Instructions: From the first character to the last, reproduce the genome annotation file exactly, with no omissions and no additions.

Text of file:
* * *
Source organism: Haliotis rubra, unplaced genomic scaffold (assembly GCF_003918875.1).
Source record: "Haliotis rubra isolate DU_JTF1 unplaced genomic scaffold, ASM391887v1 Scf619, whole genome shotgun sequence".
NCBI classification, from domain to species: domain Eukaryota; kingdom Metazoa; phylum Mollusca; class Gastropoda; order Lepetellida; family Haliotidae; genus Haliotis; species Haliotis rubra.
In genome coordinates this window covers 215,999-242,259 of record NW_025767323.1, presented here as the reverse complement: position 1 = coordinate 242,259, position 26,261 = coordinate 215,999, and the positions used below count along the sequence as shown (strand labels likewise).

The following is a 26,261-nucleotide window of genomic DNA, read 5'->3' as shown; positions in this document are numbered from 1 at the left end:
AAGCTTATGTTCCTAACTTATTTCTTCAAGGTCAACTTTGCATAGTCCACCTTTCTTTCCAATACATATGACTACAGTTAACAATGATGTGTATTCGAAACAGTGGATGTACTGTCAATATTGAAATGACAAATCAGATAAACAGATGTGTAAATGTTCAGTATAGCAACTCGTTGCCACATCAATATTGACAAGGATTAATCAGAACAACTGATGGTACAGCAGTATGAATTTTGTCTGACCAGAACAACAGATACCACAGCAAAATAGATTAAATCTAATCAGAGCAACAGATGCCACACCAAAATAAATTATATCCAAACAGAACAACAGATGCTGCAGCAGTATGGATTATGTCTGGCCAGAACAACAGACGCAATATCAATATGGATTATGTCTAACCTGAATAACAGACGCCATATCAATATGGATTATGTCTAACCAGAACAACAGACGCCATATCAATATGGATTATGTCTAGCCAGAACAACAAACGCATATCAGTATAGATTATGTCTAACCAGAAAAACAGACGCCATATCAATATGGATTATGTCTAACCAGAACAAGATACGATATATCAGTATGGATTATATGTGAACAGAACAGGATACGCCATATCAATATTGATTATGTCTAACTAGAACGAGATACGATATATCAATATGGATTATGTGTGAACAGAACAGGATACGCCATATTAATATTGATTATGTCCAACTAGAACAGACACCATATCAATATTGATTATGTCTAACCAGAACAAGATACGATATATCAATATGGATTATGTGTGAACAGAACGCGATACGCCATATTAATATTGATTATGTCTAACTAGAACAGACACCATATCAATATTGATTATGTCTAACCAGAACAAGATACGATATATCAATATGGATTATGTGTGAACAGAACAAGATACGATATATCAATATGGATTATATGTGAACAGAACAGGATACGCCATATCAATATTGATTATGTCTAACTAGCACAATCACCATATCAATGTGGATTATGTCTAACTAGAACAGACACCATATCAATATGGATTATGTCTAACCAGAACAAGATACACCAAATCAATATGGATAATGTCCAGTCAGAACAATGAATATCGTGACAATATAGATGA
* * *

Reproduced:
Source organism: Haliotis rubra, unplaced genomic scaffold (assembly GCF_003918875.1).
Source record: "Haliotis rubra isolate DU_JTF1 unplaced genomic scaffold, ASM391887v1 Scf619, whole genome shotgun sequence".
NCBI classification, from domain to species: domain Eukaryota; kingdom Metazoa; phylum Mollusca; class Gastropoda; order Lepetellida; family Haliotidae; genus Haliotis; species Haliotis rubra.
In genome coordinates this window covers 215,999-242,259 of record NW_025767323.1, presented here as the reverse complement: position 1 = coordinate 242,259, position 26,261 = coordinate 215,999, and the positions used below count along the sequence as shown (strand labels likewise).

The following is a 26,261-nucleotide window of genomic DNA, read 5'->3' as shown; positions in this document are numbered from 1 at the left end:
AAGCTTATGTTCCTAACTTATTTCTTCAAGGTCAACTTTGCATAGTCCACCTTTCTTTCCAATACATATGACTACAGTTAACAATGATGTGTATTCGAAACAGTGGATGTACTGTCAATATTGAAATGACAAATCAGATAAACAGATGTGTAAATGTTCAGTATAGCAACTCGTTGCCACATCAATATTGACAAGGATTAATCAGAACAACTGATGGTACAGCAGTATGAATTTTGTCTGACCAGAACAACAGATACCACAGCAAAATAGATTAAATCTAATCAGAGCAACAGATGCCACACCAAAATAAATTATATCCAAACAGAACAACAGATGCTGCAGCAGTATGGATTATGTCTGGCCAGAACAACAGACGCAATATCAATATGGATTATGTCTAACCTGAATAACAGACGCCATATCAATATGGATTATGTCTAACCAGAACAACAGACGCCATATCAATATGGATTATGTCTAGCCAGAACAACAAACGCATATCAGTATAGATTATGTCTAACCAGAAAAACAGACGCCATATCAATATGGATTATGTCTAACCAGAACAAGATACGATATATCAGTATGGATTATATGTGAACAGAACAGGATACGCCATATCAATATTGATTATGTCTAACTAGAACGAGATACGATATATCAATATGGATTATGTGTGAACAGAACAGGATACGCCATATTAATATTGATTATGTCCAACTAGAACAGACACCATATCAATATTGATTATGTCTAACCAGAACAAGATACGATATATCAATATGGATTATGTGTGAACAGAACGCGATACGCCATATTAATATTGATTATGTCTAACTAGAACAGACACCATATCAATATTGATTATGTCTAACCAGAACAAGATACGATATATCAATATGGATTATGTGTGAACAGAACAAGATACGATATATCAATATGGATTATATGTGAACAGAACAGGATACGCCATATCAATATTGATTATGTCTAACTAGCACAATCACCATATCAATGTGGATTATGTCTAACTAGAACAGACACCATATCAATATGGATTATGTCTAACCAGAACAAGATACACCAAATCAATATGGATAATGTCCAGTCAGAACAATGAATATCGTGACAATATAGATGA